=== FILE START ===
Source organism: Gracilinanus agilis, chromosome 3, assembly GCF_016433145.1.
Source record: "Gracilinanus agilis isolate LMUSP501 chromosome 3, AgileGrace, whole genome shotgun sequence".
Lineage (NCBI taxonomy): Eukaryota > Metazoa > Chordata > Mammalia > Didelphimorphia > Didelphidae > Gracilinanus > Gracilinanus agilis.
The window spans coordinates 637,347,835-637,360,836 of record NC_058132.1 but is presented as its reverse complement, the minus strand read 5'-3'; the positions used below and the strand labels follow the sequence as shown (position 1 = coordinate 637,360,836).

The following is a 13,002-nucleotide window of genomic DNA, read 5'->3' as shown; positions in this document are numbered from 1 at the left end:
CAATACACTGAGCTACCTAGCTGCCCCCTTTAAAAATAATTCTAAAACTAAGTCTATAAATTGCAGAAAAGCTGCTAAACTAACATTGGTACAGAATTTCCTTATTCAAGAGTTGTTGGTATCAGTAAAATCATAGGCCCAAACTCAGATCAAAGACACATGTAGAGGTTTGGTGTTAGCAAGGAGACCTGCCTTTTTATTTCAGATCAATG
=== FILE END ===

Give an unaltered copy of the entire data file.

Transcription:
Source organism: Gracilinanus agilis, chromosome 3, assembly GCF_016433145.1.
Source record: "Gracilinanus agilis isolate LMUSP501 chromosome 3, AgileGrace, whole genome shotgun sequence".
Lineage (NCBI taxonomy): Eukaryota > Metazoa > Chordata > Mammalia > Didelphimorphia > Didelphidae > Gracilinanus > Gracilinanus agilis.
The window spans coordinates 637,347,835-637,360,836 of record NC_058132.1 but is presented as its reverse complement, the minus strand read 5'-3'; the positions used below and the strand labels follow the sequence as shown (position 1 = coordinate 637,360,836).

The following is a 13,002-nucleotide window of genomic DNA, read 5'->3' as shown; positions in this document are numbered from 1 at the left end:
CAATACACTGAGCTACCTAGCTGCCCCCTTTAAAAATAATTCTAAAACTAAGTCTATAAATTGCAGAAAAGCTGCTAAACTAACATTGGTACAGAATTTCCTTATTCAAGAGTTGTTGGTATCAGTAAAATCATAGGCCCAAACTCAGATCAAAGACACATGTAGAGGTTTGGTGTTAGCAAGGAGACCTGCCTTTTTATTTCAGATCAATG